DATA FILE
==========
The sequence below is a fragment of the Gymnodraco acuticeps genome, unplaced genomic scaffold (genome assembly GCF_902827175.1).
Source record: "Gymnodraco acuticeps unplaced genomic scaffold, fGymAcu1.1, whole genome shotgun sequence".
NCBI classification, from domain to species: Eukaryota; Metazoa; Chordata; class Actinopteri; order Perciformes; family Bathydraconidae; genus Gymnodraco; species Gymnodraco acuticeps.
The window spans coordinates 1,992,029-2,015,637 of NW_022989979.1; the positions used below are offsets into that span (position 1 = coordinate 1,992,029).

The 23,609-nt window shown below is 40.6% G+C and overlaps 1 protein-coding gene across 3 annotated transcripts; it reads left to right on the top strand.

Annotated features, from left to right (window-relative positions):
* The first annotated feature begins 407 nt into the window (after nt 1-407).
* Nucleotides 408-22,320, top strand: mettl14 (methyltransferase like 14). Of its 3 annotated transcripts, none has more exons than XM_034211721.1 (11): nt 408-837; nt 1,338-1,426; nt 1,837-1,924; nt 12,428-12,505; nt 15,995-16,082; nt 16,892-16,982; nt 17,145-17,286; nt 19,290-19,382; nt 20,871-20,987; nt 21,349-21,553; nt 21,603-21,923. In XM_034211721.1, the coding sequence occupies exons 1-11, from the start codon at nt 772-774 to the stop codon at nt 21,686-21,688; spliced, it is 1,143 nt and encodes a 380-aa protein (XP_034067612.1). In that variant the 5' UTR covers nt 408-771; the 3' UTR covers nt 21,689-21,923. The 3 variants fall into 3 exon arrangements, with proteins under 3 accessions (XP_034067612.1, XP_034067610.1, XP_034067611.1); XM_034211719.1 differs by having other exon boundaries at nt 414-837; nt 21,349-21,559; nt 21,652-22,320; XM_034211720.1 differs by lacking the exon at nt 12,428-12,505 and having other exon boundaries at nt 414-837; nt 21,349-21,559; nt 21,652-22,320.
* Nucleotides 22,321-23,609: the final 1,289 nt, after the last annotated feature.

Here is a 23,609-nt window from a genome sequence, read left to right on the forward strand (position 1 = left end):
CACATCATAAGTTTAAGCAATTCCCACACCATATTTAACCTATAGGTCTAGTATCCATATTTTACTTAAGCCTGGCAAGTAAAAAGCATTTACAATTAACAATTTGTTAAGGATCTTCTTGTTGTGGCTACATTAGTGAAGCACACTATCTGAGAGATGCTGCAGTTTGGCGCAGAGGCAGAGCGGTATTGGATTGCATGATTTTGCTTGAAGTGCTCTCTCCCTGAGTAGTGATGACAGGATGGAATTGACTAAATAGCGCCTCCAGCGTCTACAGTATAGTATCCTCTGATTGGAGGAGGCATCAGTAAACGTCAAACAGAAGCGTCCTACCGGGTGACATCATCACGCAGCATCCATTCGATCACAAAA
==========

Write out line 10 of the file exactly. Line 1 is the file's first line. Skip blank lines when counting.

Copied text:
Here is a 23,609-nt window from a genome sequence, read left to right on the forward strand (position 1 = left end):